Virus wave worsens grim state of domestic helpers

Hong Kong—Janice Obiang choked back sobs as she packed goods to send to the Philippines, gifts for loved ones she hasn’t seen in years as the lives of domestic workers in virus-hit Hong Kong , going from bad to worse.

NOWHERE TO GO. A Hong Kong police officer walks past the belongings of a foreign domestic helper, who is wondering where to go on her Sunday day off. AFP

Few have suffered more during Hong Kong’s pandemic restrictions than the hundreds of thousands of women in the Philippines and Indonesia who work as domestic helpers.

And as the city reels from its most severe wave of coronavirus yet, many are now at breaking point.

“I really want to move, I really want to take a vacation,” Obiang said, as a policeman with a megaphone regularly reminded people not to gather in groups.

“But I have no choice, we have to stay,” the 36-year-old told AFP, adding that it had been four years since she had returned home. “We really miss our family.”

There are around 340,000 foreign domestics in Hong Kong, up from 400,000 at the start of the pandemic.

Paid a minimum of HK$4,630 ($590) a month, they work six days a week and must live with their employer in a city that offers some of the smallest apartments in the world.

Although the work is difficult, it pays more than women can earn in the Philippines, enabling them to support their families as primary breadwinners.
But the pandemic has made hard work even harder.

For two years, Hong Kong has kept the coronavirus at bay with a strict zero Covid policy and lengthy quarantines, meaning most foreigners haven’t seen their families for long periods.

The highly transmissible variant of Omicron surfaced earlier this year, but authorities were ordered by China to return to zero-Covid despite the exponential caseload.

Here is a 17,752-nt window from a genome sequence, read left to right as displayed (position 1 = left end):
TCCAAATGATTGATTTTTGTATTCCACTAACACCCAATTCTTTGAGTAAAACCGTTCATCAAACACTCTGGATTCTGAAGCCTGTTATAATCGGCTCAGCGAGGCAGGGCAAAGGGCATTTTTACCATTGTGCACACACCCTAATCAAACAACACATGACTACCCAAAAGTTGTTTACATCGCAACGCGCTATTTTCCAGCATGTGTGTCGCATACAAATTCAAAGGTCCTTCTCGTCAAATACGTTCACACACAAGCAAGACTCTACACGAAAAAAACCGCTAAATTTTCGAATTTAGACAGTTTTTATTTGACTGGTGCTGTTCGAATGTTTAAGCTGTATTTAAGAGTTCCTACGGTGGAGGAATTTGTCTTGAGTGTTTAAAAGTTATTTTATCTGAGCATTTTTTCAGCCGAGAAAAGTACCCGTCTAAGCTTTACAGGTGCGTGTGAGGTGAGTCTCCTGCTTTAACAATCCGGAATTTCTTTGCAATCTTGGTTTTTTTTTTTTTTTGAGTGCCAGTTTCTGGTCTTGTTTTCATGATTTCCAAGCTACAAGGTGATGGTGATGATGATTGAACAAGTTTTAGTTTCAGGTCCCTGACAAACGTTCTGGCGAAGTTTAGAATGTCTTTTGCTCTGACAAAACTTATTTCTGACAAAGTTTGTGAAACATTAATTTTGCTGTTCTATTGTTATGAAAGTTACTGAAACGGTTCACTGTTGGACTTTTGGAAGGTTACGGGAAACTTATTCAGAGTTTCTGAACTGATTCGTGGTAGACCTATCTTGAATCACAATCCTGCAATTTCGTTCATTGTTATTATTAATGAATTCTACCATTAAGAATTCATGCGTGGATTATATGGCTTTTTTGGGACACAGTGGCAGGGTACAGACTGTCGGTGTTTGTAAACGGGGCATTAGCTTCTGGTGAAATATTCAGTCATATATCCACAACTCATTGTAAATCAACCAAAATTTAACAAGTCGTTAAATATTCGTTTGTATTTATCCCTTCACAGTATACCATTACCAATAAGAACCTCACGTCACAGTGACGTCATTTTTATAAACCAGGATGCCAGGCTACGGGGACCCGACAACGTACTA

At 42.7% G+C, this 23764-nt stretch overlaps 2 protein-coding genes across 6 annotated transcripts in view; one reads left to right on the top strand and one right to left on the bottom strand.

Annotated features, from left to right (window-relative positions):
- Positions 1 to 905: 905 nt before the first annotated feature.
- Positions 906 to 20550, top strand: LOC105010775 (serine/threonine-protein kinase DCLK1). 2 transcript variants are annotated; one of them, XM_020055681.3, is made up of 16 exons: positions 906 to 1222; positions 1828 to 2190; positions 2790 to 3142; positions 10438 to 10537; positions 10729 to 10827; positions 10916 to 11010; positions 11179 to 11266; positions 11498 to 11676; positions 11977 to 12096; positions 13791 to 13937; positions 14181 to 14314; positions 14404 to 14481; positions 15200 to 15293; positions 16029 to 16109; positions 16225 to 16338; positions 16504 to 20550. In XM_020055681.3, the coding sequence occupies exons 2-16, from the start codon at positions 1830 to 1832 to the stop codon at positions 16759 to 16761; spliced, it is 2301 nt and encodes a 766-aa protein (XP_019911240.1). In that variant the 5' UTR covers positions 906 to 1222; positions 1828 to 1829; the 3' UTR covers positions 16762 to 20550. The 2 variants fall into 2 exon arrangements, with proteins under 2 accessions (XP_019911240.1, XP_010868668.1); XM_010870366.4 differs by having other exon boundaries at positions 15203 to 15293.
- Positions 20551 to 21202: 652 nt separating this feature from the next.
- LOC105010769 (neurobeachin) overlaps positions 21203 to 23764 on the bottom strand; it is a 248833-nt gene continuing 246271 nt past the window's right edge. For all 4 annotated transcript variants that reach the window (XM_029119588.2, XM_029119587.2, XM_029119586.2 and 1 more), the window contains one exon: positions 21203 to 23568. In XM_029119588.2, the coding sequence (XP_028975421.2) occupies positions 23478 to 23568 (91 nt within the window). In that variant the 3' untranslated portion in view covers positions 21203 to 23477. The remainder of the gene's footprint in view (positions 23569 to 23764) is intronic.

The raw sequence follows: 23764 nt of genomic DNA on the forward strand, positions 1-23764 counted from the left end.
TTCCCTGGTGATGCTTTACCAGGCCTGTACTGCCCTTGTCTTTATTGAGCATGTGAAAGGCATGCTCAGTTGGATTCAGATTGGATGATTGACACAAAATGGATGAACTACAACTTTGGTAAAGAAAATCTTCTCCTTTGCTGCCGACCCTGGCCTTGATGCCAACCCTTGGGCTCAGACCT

As a result, the government began advising Hong Kongers to keep domestic workers indoors on their day off.

Police have also increased fines – the equivalent of one to two months’ wages for a domestic worker – for breaching the current ban on more than two people gathering in public.

Avril Rodrigues said her phone kept ringing with stories of escalating suffering and dismay.

“Imagine thinking ‘I’m not allowed to get sick’ for fear of losing your job,” Rodrigues, who works for the charity Help for Domestic Workers, told AFP.

But that’s exactly what happens to some people.

She recalled a woman calling from outside one of Hong Kong’s hospitals as she suffered thousands of new infections every day.

“(Her employer) gave her a quick test because she had a mild cold and when she went to the hospital, the employer told the agency to inform her ‘Don’t come back,'” Rodrigues said.

Multiple stories like this have emerged in the local media or at press conferences organized by increasingly furious charities and trade unions over the past fortnight.

Some had to sleep rough in an unusually cold winter, including a domestic helper with a young baby.

Last week, the Hong Kong government issued a statement reminding employers that they cannot fire a domestic helper just because they are sick and face fines.

Lita, 34, who asked to use a pseudonym, said staying with her employer on her day off just meant working seven days a week given the coffin-like size of her room, which is not rare in Hong Kong apartments.

“You come in like a dead person, only to sleep,” she said.

Jec Sernande from the Federation of Asian Domestic Workers Unions said many domestic workers did not even have their own bedroom.

“Sitting all day in the kitchen or in the living room is no rest,” she said.

Trade unionists like Sernande have long campaigned for better working conditions and are angered by the lack of compassion shown by authorities and some employers during the pandemic.

“They need more recognition because they contribute a lot to society and the economy,” she added.

Charity services were overwhelmed with requests for help, in part because few plans were in place to deal with the surge in cases when the disease finally broke out.

Last week, Philippine Consul General Raly Tejada said staff had aided dozens of nationals and were exploring possible legal options against those who fired aides.

Domestic helper Bebeth, 54, described current life in Hong Kong as “difficult and traumatic”.

But she was adamant about one thing: she will take him outside one day.

“We need to get outside, we need to feel free outside, we want to breathe in and exhale fresh air,” she said.

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